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Reliable power play deserts Capitals in 5-3 loss to Vegas

Reliable power play deserts Capitals in 5-3 loss to Vegas

LAS VEGAS — It is the unquestioned strength of a Capitals team that won a Stanley Cup last season and is again in the mix early this season. 
 
But for one night at least, a vaunted power play came up short in a 5-3 loss to the Vegas Golden Knights. Washington, ahead 2-1 late in the second period, could not capitalize on a five-minute major penalty to Vegas forward Ryan Reaves and missed another opportunity in the third period. 
 
That they tied the game anyway was admirable in a tough environment before a revved up crowd. That they didn’t win was because of special teams – a penalty kill that allowed two more goals, but really a power play that never had a chance. 
 
The Capitals entered the game 23-for-83 (27.7 percent) on the power play, sixth in the NHL. They are there despite missing T.J. Oshie (concussion), a key part of that five-man unit, for three weeks now. Washington went 0-for-4 against an aggressive Knights penalty kill, but because of the major they didn’t score despite 10:38 with the extra man.  
 
“We definitely outplayed them five-on-five I would say,” defenseman John Carlson said. “We think we’re pretty good on the power play. Just need to be better on that – and on the PK, too.”
 
The Capitals rarely lack for confidence on the power play. But they are dealing with personnel issues that could be limiting their consistency lately. Oshie was replaced in the bumper spot in the slot by Wilson, who was knocked woozy by Vegas forward Ryan Reaves at 15:42 of the second period and left the game for good. Brett Connolly replaced Wilson in that spot. But on its four power plays Washington managed just three shots on goal.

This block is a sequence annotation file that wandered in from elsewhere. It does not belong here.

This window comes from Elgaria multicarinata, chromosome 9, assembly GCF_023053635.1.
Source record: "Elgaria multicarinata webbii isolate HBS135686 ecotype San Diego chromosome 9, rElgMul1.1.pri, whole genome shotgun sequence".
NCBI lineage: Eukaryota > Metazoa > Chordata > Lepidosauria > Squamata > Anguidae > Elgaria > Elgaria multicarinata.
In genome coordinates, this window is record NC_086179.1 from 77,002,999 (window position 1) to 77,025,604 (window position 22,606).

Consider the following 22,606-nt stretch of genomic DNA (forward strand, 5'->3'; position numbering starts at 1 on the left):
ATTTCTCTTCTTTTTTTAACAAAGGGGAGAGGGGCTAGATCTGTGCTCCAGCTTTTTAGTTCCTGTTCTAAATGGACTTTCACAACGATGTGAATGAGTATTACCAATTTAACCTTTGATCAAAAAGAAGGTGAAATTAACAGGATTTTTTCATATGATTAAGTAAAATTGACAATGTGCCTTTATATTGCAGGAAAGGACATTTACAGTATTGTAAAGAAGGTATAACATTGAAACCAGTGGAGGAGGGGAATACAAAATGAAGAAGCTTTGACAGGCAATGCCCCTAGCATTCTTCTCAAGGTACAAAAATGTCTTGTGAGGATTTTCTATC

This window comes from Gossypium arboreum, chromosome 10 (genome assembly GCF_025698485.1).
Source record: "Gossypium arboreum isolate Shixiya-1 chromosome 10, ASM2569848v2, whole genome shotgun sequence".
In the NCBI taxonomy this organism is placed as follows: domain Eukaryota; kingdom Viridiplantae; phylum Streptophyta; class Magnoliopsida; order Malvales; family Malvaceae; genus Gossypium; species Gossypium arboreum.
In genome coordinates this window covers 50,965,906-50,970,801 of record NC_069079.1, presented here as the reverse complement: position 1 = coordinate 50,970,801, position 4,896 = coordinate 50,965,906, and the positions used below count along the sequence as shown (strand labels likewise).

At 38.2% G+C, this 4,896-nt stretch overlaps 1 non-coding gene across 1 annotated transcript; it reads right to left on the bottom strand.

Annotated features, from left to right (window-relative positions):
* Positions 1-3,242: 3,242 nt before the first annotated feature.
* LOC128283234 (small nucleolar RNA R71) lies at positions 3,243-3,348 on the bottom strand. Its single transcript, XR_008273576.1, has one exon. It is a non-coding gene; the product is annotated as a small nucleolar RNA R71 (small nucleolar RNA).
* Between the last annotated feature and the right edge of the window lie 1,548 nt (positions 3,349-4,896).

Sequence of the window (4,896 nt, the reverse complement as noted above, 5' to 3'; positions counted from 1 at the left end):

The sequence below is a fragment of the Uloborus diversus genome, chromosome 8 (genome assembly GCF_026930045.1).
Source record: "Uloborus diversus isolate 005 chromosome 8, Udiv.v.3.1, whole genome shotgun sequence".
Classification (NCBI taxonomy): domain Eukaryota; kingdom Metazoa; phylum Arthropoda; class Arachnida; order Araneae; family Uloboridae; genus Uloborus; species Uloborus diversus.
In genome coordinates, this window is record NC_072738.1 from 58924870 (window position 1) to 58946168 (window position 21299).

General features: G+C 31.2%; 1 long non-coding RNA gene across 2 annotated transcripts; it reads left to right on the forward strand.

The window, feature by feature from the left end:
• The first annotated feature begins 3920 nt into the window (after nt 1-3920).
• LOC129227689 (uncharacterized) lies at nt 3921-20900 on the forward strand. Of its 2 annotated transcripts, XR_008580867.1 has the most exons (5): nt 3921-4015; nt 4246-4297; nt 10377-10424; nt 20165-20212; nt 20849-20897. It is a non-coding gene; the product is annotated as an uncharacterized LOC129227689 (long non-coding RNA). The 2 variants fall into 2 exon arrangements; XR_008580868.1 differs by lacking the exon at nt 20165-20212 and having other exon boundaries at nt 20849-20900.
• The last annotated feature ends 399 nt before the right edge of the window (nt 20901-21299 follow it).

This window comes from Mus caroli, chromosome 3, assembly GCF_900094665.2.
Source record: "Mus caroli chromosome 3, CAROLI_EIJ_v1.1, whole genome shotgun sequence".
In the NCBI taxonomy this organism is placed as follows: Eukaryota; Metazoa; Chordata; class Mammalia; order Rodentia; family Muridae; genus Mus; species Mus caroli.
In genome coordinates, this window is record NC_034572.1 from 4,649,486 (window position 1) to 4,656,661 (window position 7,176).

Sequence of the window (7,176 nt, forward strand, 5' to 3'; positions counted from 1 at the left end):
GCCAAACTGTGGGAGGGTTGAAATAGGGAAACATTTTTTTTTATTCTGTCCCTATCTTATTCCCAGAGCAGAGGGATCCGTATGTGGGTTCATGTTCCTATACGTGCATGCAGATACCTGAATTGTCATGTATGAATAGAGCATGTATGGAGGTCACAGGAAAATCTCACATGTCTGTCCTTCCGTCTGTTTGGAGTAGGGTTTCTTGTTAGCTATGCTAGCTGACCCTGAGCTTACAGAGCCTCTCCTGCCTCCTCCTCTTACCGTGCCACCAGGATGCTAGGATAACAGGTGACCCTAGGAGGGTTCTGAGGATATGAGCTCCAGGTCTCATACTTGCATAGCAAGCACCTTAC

“Credit to them they did a good job on the kill,” Capitals coach Todd Reirden said. “We got as few chances but not as many as we would have hoped and had to change our personnel a little bit without Tom in that diamond spot. It comes down to that.”
 
The Capitals gave up two quick goals early in the third period after not scoring on the major penalty. Down 3-2, they did tie the game on a Jakub Vrana goal at 11:40 of the third. But again they might have had a lead if they took advantage of their chances. Penalties to Vegas defenseman Colin Miller (high sticking) and Jonathan Marchessault (slashing) were easily parried by the Knights. 
 
Vegas took advantage finally when ex-Capitals defenseman Nate Schmidt made his former team pay for a four-minute high-sticking penalty with just 11 seconds to go on it. He beat goalie Braden Holtby with a wrister from just inside the blueline on a rush up ice and – for good measure – twisted the knife with an empty-net goal with seven seconds to go. If Washington’s power play is clicking, maybe it never gets to that point.  
 
“We know that they’re good. They hawk pucks, they track you down pretty good, they backcheck hard,” Carlson said. “That’s one of their biggest strengths. We weren’t clean enough to beat it. When teams pressure it’s fine. Someone’s going to be wide open if we move the puck well and we didn’t have that edge tonight. We didn’t move it well enough to have those real wide open looks.” 

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The season pause gave Braden Holtby a chance to 'fix a few things' in his game

The season pause gave Braden Holtby a chance to 'fix a few things' in his game

No team can make it far in the playoffs without good goaltending. That's what made the news of Ilya Samsonov's injury so tough for the Capitals. Sure, they still have Braden Holtby, but let's face it, it's been a bad season. Does he even still have it in him to lead the team in the postseason? After three round-robin games, the answer is an emphatic yes.

In a round-robin in which there were seemingly few positives for Washington, Holtby was one of them. He was the team's best player in the round-robin and he capped it off with 30 saves on 31 shots against the Boston Bruins on Sunday, the team's lone win.

Holtby looks like a completely different goalie than the one who managed just a .897 save percentage and 3.11 GAA in 48 regular-season games and that's because he is. The pause to the NHL season allowed Holtby time off to reset his game that he would not have in a normal season and he took advantage.